2001-10-18 / Arts & Entertainment

Crime Caper ‘Annoys And Bores As It Entertains’

AP Movie Writer
By David Germain

Bruce Willis and Billy Bob Thornton co-star as charming bank bandits in the comedy crime caper, "Bandits." 	        Richard CartwrightcMetro-Goldwyn-Mayer PicturesBruce Willis and Billy Bob Thornton co-star as charming bank bandits in the comedy crime caper, "Bandits." Richard CartwrightcMetro-Goldwyn-Mayer Pictures

The crime-spree comedy ``Bandits'' is loaded with punchy lines, amusing sight gags, clever car stunts and a good quartet of main characters that play well off one another's differences.

Yet it's overloaded with drab downtime between robberies, some drawn-out scenes and a clunky framing device that repeatedly interrupts the film's pacing.

The result is a stop-start caper that annoys or bores almost as much as it entertains.

The impressive threesome of Bruce Willis, Billy Bob Thornton and Cate Blanchett, with solid support from Troy Garity, bring the film in much higher on the laugh meter than Harley Peyton's passably funny script merits.

Director Barry Levinson lets ``Bandits'' drag on far too long, though, devoting two hours to subject matter that should have been handled in about 90 minutes.

Willis plays bullheaded prison inmate Joe Blake, who swipes a cement truck and crashes out of the slammer with hypochondriac buddy Terry Collins (Thornton) along for the ride. Lily-livered Terry obsesses on imagined ailments both physical and psychological, including his fear of antique furniture, Charles Laughton and Benjamin Disraeli's hair.

The two hit on a low-risk scheme to rob banks: Take the managers hostage at their homes the night before, have a nice meal there, then head to work with them the next morning and grab the cash before the banks open.

They journey south from rural Oregon to Los Angeles, becoming TV celebrities known as the ``Sleepover Bandits'' as they stockpile greenbacks to finance the nightclub Joe wants to open near Acapulco.

"That's Mexico,'' Terry notes when Joe brings up the plan.

"Right. That's where they keep Acapulco, Terry,'' Joe responds.

"But I have sanitation issues, Joe,'' Terry says.

Joining the bandits is Joe's cousin Harvey (Garity), who sets himself on fire and leaps from daunting heights in training to become a Hollywood stuntman.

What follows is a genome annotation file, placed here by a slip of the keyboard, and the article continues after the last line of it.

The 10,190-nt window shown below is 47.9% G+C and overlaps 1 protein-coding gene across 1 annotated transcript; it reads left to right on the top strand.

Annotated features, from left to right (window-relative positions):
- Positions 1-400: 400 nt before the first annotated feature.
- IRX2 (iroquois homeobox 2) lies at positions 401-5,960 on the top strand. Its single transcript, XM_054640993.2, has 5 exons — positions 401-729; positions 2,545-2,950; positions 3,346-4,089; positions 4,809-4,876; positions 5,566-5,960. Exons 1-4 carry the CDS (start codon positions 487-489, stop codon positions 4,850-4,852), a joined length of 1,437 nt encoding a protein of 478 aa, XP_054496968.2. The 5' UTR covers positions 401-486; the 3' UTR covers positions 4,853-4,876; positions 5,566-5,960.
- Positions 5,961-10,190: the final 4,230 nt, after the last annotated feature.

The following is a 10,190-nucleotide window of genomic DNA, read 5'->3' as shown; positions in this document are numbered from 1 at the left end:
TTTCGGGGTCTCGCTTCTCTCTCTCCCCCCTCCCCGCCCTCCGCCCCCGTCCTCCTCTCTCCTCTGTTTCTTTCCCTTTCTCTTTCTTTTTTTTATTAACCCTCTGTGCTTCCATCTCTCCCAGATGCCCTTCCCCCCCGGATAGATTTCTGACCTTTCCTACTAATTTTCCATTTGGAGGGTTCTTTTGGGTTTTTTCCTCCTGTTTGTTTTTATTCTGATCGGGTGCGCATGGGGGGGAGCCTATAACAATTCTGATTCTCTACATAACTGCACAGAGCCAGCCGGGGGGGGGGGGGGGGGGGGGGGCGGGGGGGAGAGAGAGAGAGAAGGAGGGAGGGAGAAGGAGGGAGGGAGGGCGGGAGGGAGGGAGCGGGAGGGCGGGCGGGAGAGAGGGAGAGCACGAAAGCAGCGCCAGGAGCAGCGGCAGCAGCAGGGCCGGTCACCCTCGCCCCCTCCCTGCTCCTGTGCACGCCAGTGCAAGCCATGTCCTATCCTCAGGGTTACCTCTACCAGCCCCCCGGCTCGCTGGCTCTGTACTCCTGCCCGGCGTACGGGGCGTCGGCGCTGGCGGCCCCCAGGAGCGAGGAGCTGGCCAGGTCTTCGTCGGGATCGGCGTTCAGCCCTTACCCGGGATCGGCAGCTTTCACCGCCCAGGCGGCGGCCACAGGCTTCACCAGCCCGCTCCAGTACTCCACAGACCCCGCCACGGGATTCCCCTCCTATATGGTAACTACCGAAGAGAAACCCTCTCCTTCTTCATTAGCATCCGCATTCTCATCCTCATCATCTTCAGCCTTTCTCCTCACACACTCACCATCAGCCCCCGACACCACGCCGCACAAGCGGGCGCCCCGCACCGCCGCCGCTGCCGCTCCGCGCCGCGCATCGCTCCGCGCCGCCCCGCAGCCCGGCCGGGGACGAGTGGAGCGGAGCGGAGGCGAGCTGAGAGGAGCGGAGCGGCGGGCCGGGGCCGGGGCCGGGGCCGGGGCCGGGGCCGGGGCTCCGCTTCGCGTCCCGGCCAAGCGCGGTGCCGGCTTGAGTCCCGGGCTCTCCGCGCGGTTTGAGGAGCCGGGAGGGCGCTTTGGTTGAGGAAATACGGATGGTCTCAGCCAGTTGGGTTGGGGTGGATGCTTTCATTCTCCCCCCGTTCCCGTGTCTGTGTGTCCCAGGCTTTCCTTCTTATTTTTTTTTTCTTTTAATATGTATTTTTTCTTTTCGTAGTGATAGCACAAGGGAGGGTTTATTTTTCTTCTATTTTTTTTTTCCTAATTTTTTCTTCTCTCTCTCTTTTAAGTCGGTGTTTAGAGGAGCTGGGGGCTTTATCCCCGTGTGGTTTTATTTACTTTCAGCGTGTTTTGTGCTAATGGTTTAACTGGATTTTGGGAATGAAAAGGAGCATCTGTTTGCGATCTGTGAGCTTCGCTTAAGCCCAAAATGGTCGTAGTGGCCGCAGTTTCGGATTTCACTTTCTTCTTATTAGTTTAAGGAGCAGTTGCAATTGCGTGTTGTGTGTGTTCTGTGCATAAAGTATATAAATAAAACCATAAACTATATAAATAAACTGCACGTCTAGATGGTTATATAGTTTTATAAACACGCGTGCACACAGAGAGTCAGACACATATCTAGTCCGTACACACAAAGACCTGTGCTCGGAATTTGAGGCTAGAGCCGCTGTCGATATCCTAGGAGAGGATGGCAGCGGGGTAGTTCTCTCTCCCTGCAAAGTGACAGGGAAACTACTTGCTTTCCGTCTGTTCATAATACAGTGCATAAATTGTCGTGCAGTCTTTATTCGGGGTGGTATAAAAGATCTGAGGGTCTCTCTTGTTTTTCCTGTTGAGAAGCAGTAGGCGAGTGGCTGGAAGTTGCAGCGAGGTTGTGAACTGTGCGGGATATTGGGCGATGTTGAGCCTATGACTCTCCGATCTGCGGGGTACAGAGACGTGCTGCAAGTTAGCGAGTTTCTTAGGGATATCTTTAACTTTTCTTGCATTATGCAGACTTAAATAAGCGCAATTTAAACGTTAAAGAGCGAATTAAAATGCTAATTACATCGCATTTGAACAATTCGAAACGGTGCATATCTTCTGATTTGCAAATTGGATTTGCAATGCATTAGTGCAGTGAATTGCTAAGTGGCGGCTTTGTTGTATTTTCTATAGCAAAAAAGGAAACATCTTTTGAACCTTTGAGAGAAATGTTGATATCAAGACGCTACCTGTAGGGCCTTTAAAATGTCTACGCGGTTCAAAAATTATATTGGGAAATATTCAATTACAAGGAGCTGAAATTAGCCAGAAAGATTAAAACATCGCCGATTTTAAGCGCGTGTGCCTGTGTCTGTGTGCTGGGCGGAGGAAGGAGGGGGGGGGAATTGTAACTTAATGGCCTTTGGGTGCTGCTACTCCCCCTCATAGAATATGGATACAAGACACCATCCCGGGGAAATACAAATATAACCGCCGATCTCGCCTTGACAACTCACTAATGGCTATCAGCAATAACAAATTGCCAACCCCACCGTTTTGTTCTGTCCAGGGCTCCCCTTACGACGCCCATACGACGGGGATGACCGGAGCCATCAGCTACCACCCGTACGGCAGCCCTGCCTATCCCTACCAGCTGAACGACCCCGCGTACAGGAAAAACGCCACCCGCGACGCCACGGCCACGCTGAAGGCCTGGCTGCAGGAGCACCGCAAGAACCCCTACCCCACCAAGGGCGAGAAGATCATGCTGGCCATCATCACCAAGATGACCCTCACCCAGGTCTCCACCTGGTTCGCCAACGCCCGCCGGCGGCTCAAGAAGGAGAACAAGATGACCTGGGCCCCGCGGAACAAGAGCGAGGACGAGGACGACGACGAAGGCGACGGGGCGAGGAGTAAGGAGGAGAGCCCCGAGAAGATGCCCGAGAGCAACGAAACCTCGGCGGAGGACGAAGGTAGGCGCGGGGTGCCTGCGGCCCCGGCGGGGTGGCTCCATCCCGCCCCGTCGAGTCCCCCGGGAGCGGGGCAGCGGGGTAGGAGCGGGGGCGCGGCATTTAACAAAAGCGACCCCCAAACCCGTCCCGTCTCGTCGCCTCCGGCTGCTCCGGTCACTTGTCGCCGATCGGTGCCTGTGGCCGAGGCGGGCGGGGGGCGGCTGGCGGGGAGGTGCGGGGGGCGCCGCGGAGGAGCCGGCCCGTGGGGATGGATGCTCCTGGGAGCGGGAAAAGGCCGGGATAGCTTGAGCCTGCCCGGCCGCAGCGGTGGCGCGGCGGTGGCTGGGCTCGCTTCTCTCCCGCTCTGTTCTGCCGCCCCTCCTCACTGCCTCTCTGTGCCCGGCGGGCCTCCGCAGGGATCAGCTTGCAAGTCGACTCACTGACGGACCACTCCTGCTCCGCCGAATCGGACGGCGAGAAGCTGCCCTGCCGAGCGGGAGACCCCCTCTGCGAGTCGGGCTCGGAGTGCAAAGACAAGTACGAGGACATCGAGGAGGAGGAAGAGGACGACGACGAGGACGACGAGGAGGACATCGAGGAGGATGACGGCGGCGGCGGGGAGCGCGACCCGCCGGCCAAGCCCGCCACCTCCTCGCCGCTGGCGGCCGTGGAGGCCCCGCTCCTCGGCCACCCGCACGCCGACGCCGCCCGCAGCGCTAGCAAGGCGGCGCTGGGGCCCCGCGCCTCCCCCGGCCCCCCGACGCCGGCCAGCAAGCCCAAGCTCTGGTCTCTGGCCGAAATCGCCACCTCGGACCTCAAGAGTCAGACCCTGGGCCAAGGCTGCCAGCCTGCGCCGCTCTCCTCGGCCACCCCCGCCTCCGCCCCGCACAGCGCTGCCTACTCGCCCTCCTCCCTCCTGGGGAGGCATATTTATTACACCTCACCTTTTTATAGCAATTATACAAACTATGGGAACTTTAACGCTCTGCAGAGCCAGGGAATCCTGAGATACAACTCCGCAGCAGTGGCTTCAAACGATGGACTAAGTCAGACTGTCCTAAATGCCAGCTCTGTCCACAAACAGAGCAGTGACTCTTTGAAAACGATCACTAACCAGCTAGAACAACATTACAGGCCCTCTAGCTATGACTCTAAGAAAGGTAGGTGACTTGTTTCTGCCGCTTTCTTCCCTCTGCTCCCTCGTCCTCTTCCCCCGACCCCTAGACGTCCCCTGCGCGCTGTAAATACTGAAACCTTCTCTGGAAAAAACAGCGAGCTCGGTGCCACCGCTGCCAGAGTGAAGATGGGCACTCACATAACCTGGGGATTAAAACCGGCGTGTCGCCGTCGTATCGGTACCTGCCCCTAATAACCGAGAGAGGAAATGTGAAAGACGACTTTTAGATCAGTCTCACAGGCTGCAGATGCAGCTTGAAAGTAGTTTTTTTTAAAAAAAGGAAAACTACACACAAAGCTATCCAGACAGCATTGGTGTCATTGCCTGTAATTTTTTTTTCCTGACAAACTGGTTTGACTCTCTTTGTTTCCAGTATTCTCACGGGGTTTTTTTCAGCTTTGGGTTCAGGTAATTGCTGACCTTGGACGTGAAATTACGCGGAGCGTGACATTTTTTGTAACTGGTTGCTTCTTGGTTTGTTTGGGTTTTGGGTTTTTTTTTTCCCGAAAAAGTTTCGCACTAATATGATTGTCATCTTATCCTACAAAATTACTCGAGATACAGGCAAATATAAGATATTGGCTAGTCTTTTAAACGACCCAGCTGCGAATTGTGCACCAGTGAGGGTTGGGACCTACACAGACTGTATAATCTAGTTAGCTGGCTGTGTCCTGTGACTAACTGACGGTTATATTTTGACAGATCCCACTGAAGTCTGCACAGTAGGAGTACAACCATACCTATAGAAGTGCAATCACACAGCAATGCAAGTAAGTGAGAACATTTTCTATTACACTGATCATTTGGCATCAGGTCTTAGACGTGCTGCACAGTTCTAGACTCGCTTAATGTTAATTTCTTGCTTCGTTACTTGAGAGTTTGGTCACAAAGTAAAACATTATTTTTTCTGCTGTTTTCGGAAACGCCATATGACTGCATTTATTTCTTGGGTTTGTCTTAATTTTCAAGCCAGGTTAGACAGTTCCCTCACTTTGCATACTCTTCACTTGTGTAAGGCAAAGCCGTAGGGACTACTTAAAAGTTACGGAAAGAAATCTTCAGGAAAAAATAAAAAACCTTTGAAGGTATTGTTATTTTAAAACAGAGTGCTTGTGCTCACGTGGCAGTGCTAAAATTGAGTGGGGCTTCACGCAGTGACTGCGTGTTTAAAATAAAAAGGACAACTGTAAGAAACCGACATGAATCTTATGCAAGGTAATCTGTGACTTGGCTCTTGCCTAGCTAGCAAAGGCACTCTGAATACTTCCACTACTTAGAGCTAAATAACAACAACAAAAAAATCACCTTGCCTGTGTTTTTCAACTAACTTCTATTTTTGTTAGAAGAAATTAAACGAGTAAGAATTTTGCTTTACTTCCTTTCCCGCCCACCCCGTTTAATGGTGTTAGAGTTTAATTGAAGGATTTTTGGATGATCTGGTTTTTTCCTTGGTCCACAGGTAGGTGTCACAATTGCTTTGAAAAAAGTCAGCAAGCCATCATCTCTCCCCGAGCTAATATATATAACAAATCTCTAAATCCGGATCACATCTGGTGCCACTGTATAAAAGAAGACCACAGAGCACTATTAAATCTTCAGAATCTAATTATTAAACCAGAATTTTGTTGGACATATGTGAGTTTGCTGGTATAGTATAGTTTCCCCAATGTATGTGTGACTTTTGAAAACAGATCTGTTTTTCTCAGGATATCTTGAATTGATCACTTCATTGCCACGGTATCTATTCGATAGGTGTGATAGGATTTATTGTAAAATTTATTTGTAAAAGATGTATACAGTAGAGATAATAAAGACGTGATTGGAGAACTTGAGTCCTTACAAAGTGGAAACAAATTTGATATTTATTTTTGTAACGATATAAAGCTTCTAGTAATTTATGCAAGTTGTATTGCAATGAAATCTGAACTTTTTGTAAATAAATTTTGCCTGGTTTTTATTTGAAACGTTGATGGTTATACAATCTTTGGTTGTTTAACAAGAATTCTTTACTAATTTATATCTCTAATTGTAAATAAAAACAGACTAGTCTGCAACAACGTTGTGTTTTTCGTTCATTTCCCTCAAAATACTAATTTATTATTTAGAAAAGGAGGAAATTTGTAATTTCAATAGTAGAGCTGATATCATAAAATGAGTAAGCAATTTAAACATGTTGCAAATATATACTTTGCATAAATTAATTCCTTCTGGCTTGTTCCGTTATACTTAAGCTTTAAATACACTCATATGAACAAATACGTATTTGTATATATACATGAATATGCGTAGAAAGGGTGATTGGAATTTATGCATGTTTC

A chance highway encounter tosses bored housewife Kate Wheeler (Blanchett) into the mix. Hungry for adventure, Kate tags along and sparks a romantic tug-of-war that threatens Joe and Terry's friendship.

Willis is in his generally effective bad-boy comic mode, though his smirking, ready-to-rumble disposition is nothing viewers haven't seen a dozen times before in his lighter action flicks.

Blanchett's Kate is a lovely looneybird, a sign she has the chops for physical farce.

Garity, who played his father, Tom Hayden, in last year's "Steal This Movie," displays languid charm as the droning, dreaming Harvey.

While Thornton's Terry sounds off a few too many times on his neuroses, his befuddled self-absorption and spanked-puppy hesitancy make the character a delight to watch. Ostensibly the straight man, Thornton shines with stoic comic expressionism worthy of Buster Keaton.

The holdup scenes and getaways are crisp and engaging, but Levinson tarries on the interludes, ticking away needless minutes on fairly forgettable interaction among the robbers.

The biggest theft of moviegoers' time comes with an irritating series of flash-forward interviews Joe and Terry do with the host of a true-crime TV show.

They're meant as transitions between heists and set-ups for an armed standoff that ends Joe and Terry's bank careers. But they bog down the story and are deadly dull compared with the clashes and camaraderie of Joe and Terry on the road.

"Bandits'' needed to follow the prime rule of the professional bank robber: Get in and out as quickly as possible.

"Bandits'' is rated PG-13 for some sexual content, language and violence. Running time: 123 minutes.

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